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WHO Criticizes 'Vaccine Nationalism' in Call for Worldwide Agreement

FILE - World Health Organization (WHO) Director-General Tedros Adhanom Ghebreyesus.
FILE - World Health Organization (WHO) Director-General Tedros Adhanom Ghebreyesus.
WHO Criticizes 'Vaccine Nationalism' in Call for Worldwide Agreement
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Nations that store possible COVID-19 vaccines while not sharing them with others will deepen the pandemic, the head of the World Health Organization (WHO) said on Tuesday.

The WHO’s chief, Tedros Adhanom Ghebreyesus, appealed to countries to join an international agreement on vaccines.

The WHO has urged wealthier nations to join its “COVAX Global Vaccines Facility” for sharing possible vaccines with developing nations. Tedros said he sent a letter to the WHO’s 194 member states, telling them to sign up for the program by August 31.

Tedros’ push for COVAX comes as the European Union, Britain, Switzerland and the United States are making deals with companies testing possible vaccines. Russia and China are also working on vaccines. The WHO fears national interests could hurt international efforts to slow the spread of the virus.

“We need to prevent vaccine nationalism,” Tedros said during an online meeting. He added that sharing limited vaccine supplies is “in each country’s national interest.”

The European Commission (EC) has urged European Union member countries to avoid the WHO-led call for joining COVAX. The EC is worried about its cost and speed.

More than 21.9 million people have been reported to be infected with the novel coronavirus worldwide and 772,647​ have died. Those numbers come from Reuters news agency.

To date, 92 poorer countries hoping for voluntary donations have expressed an interest in COVAX. Eighty wealthier nations have also shown an interest. The numbers have not changed much from a month ago.

The WHO hopes to get wealthier countries to join and finance the agreement.

Some countries will not join until the agreement’s terms are set, noted Bruce Aylward. He leads the WHO’s ACT Accelerator initiative. The program was set up to speed supplies of COVID-19 diagnostics, drugs, and vaccines to those needed.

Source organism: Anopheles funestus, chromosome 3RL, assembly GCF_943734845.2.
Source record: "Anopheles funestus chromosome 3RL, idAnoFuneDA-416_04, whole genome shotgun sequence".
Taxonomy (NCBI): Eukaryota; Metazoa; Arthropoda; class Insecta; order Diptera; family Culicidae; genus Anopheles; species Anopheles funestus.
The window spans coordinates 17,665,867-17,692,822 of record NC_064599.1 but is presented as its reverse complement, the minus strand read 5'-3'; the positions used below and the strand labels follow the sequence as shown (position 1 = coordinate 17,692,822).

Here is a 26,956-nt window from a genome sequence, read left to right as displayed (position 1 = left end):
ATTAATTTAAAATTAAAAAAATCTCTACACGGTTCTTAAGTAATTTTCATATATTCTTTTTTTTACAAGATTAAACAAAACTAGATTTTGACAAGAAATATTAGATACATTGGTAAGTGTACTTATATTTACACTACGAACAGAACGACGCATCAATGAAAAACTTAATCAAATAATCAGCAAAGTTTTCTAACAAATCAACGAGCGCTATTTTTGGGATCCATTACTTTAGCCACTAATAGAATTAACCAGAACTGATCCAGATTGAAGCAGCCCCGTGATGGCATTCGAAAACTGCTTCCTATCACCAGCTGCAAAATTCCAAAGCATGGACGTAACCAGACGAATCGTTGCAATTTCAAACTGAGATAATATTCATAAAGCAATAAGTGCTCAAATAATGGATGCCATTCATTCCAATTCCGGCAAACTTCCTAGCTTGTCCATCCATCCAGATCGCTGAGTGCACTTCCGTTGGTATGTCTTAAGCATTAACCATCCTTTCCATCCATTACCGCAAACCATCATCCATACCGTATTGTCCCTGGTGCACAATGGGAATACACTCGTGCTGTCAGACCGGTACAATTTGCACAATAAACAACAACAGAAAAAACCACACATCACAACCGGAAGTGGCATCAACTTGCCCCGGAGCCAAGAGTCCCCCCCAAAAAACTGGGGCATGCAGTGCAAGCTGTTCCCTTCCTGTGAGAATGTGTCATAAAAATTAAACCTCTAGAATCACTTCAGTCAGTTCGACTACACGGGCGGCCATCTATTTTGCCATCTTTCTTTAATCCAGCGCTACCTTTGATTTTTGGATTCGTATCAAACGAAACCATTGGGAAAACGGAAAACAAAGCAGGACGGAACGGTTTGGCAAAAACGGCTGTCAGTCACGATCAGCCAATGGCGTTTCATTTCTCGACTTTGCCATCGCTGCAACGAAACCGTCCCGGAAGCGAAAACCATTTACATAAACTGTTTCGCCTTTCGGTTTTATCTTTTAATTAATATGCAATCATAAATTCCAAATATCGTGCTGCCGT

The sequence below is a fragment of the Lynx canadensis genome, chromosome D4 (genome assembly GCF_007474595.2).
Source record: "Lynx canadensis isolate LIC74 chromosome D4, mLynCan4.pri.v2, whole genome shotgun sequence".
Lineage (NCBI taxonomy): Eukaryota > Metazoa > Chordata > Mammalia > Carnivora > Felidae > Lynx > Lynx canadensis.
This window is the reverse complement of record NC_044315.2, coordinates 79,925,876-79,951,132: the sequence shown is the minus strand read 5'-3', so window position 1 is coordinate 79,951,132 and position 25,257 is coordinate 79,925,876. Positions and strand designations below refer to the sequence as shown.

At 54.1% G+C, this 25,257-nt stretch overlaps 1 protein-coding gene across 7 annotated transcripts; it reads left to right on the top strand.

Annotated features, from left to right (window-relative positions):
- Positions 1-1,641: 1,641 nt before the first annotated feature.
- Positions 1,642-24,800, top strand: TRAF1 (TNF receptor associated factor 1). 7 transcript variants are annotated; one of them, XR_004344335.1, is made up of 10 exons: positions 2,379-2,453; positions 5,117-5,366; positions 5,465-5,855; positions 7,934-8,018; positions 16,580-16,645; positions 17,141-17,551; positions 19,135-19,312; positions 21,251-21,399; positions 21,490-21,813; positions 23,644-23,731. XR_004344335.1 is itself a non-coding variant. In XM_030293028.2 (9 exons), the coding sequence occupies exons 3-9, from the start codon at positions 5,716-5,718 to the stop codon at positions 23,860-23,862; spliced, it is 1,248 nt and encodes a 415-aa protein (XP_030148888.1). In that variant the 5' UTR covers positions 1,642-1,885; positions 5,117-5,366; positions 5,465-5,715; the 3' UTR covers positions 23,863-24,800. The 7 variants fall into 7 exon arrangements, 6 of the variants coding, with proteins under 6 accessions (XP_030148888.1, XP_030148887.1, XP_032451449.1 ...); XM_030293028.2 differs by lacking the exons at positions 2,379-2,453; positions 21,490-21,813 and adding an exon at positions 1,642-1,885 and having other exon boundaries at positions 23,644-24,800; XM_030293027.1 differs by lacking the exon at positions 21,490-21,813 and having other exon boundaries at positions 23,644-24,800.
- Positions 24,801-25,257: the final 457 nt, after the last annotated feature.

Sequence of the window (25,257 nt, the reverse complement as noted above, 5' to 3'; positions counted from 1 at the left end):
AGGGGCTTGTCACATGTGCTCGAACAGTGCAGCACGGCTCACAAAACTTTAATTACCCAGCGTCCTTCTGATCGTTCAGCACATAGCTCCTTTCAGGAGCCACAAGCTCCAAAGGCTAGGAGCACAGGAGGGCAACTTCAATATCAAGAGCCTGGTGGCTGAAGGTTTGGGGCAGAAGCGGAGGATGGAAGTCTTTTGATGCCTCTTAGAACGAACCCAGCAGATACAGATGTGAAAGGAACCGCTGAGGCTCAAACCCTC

“We are not twisting arms for people to join,” he said.

Increasing odds

There are more than 150 vaccines in development, over 20 in human studies and several in late-stage drug trials. The WHO said that even countries making one-on-one deals with other countries increase their chances of getting the vaccine by joining COVAX.

“Which one will be the candidate that will be successful, we don’t know yet,” said WHO’s Mariangela Simao. She added that any country that joins COVAX is “actually betting on a larger number of vaccine candidates.”

COVAX now covers nine vaccine candidates.

The WHO said Tuesday that it remains worried that infections among younger people are rising worldwide. It said many younger men and women do not know they are carrying the coronavirus. They could endanger the sick and older adults, the health agency said.

“The epidemic is changing,” said WHO’s Western Pacific regional director, Takeshi Kasai. “People in their 20s, 30s and 40s are increasingly driving the spread.”

I’m Susan Shand.

The Reuters News Agency reported this story. Susan Shand adapted it for Learning English. George Grow was the editor.


Words in This Story

pandemic - n. a contagious illness that crosses national boundaries

global - adj. worldwide

accelerator - n. an item or system that speeds things up

diagnostic - adj. a way of examining an illness to figure out what it is

twist - v. to pull out of shape

late-stage - adj. at the end of its process

epidemic - n. a contagious illness that is not controlled